Habakkuk 2

Habakkuk 2
by Pastor David Groendyk

I believe Habakkuk is one of the most underrated books of the Old Testament. It’s very similar to Job in that it is a conversation between a believer and God, primarily with the believer asking God “why” in relation to a very difficult trial. So far in this book, the conversation has gone something like this:

  • Habakkuk’s first complaint: “Why are you letting Judah do so much evil?” (1:2–4)
  • God’s first answer: “Don’t worry, I am sending Babylon to punish and destroy them.” (1:5–11)
  • Habakkuk’s second complaint: “How could you let an even more wicked nation like Babylon destroy your people?” (1:12–2:1)

Chapter 2 is God’s second answer. What do God’s people do when they don’t understand why God is doing what he’s doing? First, God tells Habakkuk that the righteous must live by faith (v. 4). Although Judah will have to live in uncertainty as to when exactly Babylon will come (v. 3), and although when Babylon does come it will be brutal (v. 5), the righteous will live if they continue to have faith in God with humility. The puffed up soul in verse 4 represents Babylon, but it also represents what God’s people should not be as they wait on the Lord. Whatever trial or whatever confusion the people of Judah will experience in coming days, they must trust that what God is doing is right, and they must remain faithful to him through it. The New Testament quotes verse 4 in a few places. Romans 1:17 and Galatians 3:11 use this verse to teach that we are saved by grace through faith in Jesus Christ. But Hebrews 10:38–39 uses this verse to teach that it is by faith that we remain faithful to God and continue to persevere through trials without shrinking back. “Living by faith” encompasses the whole of the Christian life, both the first time we put our trust in Christ and are transferred from eternal death to eternal life and the way we continue to live faithfully according to God’s Word by obeying him. The faith that Habakkuk describes is one that trusts God’s promises for salvation at the beginning of the Christian life and trusts God’s promises for preservation and help all the way through your life. As Christians, we never stop living lives of faith in God, and that should give us all the confidence in the world in him.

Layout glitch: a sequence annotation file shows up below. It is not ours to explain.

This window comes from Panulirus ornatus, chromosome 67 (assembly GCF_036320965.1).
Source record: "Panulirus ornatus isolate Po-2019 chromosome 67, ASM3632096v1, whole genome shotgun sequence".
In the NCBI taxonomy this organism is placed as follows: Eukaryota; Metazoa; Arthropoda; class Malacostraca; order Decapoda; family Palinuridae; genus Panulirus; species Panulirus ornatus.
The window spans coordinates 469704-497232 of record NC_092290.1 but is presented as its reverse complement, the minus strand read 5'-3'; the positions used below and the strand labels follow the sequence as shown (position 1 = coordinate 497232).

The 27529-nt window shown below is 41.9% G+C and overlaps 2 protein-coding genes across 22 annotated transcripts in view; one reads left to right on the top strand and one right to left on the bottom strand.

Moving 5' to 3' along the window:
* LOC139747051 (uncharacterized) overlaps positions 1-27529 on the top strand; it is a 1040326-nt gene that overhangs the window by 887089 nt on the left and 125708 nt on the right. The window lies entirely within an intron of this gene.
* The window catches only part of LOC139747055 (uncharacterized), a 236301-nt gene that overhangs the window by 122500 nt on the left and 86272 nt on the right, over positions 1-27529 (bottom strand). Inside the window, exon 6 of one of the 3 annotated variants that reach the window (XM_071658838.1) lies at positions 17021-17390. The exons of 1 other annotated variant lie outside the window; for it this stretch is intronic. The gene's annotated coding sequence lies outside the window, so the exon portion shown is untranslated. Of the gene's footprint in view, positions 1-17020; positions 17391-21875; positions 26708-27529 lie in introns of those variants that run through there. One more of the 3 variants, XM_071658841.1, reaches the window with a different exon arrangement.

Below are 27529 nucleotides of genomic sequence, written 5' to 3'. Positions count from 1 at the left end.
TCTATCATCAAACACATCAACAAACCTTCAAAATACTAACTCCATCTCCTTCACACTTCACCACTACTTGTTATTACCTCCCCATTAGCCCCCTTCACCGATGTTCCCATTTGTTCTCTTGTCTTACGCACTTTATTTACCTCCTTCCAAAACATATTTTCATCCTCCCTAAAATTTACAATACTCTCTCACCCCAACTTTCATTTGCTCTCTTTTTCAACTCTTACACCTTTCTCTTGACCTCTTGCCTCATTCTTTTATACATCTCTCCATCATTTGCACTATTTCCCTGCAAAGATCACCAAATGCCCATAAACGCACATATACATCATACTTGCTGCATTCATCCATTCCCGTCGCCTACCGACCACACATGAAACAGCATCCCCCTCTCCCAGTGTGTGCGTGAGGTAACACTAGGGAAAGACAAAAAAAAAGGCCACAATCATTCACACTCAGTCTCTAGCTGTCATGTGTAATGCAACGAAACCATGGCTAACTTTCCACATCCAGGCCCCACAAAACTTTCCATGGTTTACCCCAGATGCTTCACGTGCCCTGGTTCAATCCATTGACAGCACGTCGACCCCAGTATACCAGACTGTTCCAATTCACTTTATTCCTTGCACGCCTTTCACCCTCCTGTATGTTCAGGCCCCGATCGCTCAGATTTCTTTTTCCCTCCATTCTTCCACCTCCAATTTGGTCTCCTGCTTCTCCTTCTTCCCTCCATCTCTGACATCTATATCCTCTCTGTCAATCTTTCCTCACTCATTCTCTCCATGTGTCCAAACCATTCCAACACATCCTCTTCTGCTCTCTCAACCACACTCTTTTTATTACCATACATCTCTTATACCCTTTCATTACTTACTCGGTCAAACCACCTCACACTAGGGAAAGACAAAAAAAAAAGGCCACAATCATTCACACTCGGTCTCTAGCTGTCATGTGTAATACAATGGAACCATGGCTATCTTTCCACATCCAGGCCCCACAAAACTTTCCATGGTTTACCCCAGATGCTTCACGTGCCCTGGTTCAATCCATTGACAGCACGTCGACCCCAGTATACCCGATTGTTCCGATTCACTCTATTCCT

The second part of God’s answer to Habakkuk is that Babylon will pay for their evil (vv. 6–20). Although God is using Babylon as an instrument to punish Judah, that doesn’t mean Babylon gets a free pass. The cup of God’s wrath will pass around to Babylon, and they will be made to drink and endure the punishment they deserve (vv. 15–16). Their plundering and bloodshed and oppression will come back to haunt them. Eventually, as Scripture records, Babylon as a nation does fall. But the bigger principle is that all of the enemies of God and his people will one day meet their end. They won’t be allowed to torment God’s people forever. Eventually, everyone will see and know the glory of the Lord, whether they see him as a savior or as an avenger. Verses 14 and 20 are tremendous promises for God’s people. How do those promises strengthen Christians to endurance and patience in the midst of confusing or hard times? Why do you think God commands the earth to be silent before his presence (v. 20)?